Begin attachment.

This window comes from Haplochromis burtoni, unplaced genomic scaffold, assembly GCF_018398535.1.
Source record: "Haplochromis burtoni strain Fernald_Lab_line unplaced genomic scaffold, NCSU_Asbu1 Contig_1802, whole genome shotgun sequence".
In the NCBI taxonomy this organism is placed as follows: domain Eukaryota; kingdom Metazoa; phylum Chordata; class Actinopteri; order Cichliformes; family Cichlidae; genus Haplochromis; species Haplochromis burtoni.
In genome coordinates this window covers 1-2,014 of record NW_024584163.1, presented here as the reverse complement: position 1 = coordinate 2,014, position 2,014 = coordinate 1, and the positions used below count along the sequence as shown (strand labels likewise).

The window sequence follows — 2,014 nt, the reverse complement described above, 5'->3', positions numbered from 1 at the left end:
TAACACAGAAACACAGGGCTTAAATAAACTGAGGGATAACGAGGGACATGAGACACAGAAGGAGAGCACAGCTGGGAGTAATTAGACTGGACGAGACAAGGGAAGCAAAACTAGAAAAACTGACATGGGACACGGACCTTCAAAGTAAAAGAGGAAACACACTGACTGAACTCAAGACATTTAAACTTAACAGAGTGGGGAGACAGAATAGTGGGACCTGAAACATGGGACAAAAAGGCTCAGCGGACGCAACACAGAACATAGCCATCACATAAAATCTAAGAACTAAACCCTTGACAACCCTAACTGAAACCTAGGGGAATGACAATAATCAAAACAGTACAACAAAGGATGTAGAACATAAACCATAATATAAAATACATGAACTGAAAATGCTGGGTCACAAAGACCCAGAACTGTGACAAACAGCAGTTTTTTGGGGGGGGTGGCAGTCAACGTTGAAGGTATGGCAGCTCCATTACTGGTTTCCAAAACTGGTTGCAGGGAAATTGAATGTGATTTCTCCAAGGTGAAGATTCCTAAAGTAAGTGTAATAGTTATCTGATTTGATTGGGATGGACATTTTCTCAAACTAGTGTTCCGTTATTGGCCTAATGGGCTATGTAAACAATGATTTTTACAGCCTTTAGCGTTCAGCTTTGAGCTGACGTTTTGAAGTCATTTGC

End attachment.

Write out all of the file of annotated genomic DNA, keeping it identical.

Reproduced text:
This window comes from Haplochromis burtoni, unplaced genomic scaffold, assembly GCF_018398535.1.
Source record: "Haplochromis burtoni strain Fernald_Lab_line unplaced genomic scaffold, NCSU_Asbu1 Contig_1802, whole genome shotgun sequence".
In the NCBI taxonomy this organism is placed as follows: domain Eukaryota; kingdom Metazoa; phylum Chordata; class Actinopteri; order Cichliformes; family Cichlidae; genus Haplochromis; species Haplochromis burtoni.
In genome coordinates this window covers 1-2,014 of record NW_024584163.1, presented here as the reverse complement: position 1 = coordinate 2,014, position 2,014 = coordinate 1, and the positions used below count along the sequence as shown (strand labels likewise).

The window sequence follows — 2,014 nt, the reverse complement described above, 5'->3', positions numbered from 1 at the left end:
TAACACAGAAACACAGGGCTTAAATAAACTGAGGGATAACGAGGGACATGAGACACAGAAGGAGAGCACAGCTGGGAGTAATTAGACTGGACGAGACAAGGGAAGCAAAACTAGAAAAACTGACATGGGACACGGACCTTCAAAGTAAAAGAGGAAACACACTGACTGAACTCAAGACATTTAAACTTAACAGAGTGGGGAGACAGAATAGTGGGACCTGAAACATGGGACAAAAAGGCTCAGCGGACGCAACACAGAACATAGCCATCACATAAAATCTAAGAACTAAACCCTTGACAACCCTAACTGAAACCTAGGGGAATGACAATAATCAAAACAGTACAACAAAGGATGTAGAACATAAACCATAATATAAAATACATGAACTGAAAATGCTGGGTCACAAAGACCCAGAACTGTGACAAACAGCAGTTTTTTGGGGGGGGTGGCAGTCAACGTTGAAGGTATGGCAGCTCCATTACTGGTTTCCAAAACTGGTTGCAGGGAAATTGAATGTGATTTCTCCAAGGTGAAGATTCCTAAAGTAAGTGTAATAGTTATCTGATTTGATTGGGATGGACATTTTCTCAAACTAGTGTTCCGTTATTGGCCTAATGGGCTATGTAAACAATGATTTTTACAGCCTTTAGCGTTCAGCTTTGAGCTGACGTTTTGAAGTCATTTGC